Avoid Splintering by Using Tape
The cutting action of a drill bit can cause the wood grain to tear and spoil the appearance of the wood, known as “tearout.” It is particularly noticeable with softwoods like pine. For a cleaner hole, place a piece of painter’s tape on the wood. Now, if you mark the hole and drill it through the tape, you can prevent tearout.
Select a Suitable Speed
Unlike while drilling harder materials like metal, you need to use higher speeds for drilling wood. If the drill bit spins too slowly, it may “plow” through the wood, damaging the surrounding area. With higher speeds, the flutes of the drill bits, grab the material and break it off in micro-bits, which come away more readily.
Drill Size vs Fastener Size
When you are drilling a hole for a screw or a nail, the inner diameter of the hole needs to be slightly less than the outer diameter of the fastener.
Control Hole Depth with Tape
We frequently need to drill holes of a particular depth. The reason for this is usually that we don’t want a through-hole. You can mark off the part of the drill bit that you don’t want to penetrate with painter’s tape, leaving the rest of the length exposed. While drilling, drill only as far as the limit demarcated by the tape.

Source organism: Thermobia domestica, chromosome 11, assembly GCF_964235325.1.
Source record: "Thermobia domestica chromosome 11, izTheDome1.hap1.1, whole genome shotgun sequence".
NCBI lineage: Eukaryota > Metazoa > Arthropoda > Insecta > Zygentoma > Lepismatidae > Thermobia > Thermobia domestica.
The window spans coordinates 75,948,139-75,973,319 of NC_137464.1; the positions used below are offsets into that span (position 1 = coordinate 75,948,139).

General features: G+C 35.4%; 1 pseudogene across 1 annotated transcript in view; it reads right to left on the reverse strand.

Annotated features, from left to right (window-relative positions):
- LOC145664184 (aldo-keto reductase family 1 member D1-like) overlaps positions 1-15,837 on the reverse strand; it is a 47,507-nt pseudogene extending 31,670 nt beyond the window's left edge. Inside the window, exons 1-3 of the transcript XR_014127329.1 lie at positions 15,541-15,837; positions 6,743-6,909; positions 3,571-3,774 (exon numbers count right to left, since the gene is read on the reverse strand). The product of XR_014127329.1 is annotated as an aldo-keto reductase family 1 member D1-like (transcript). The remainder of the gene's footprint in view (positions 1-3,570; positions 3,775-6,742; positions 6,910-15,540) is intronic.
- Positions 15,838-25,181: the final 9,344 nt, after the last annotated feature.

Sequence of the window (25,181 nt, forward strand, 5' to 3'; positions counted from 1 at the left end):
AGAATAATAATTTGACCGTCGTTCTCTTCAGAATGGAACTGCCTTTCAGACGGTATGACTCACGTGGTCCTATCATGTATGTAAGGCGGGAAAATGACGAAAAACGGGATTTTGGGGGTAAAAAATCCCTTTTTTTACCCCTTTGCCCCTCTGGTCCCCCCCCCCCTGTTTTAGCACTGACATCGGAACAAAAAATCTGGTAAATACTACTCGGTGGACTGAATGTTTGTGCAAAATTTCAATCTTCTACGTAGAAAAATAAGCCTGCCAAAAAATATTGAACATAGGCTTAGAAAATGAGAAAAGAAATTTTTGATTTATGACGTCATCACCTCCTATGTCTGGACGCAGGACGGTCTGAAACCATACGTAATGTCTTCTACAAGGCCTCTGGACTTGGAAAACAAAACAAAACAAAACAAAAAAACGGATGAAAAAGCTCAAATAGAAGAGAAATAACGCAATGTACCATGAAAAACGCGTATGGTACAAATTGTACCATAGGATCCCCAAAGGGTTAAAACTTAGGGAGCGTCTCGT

Hogging a Hole
Sometimes, you may not have the final drill bit size required for driving a screw. In such a situation, after drilling the hole, you can move the drill bit up and down, pressing on the sides of the hole. It should enlarge the hole slightly, creating enough room for driving in the screw. Take care not to overdo it or you might break your drill bit.
As a woodworker, your primary weapon is your skill, and it gets better over time. But you also require suitable equipment to get your job done. Knowing the best way of using equipment and accessories will keep you on top of things all the time.
Drill bits are some of the handiest accessories in your woodworking shop. If you know how to distinguish the different types and how to use them, you can get the best out of your drill bits.
Although you can use metal drill bits for wood, save that for an emergency. The best approach is to know the difference between wood drill bits and metal drill bits and keep sufficient stock of wood drill bits to use in your woodworking projects.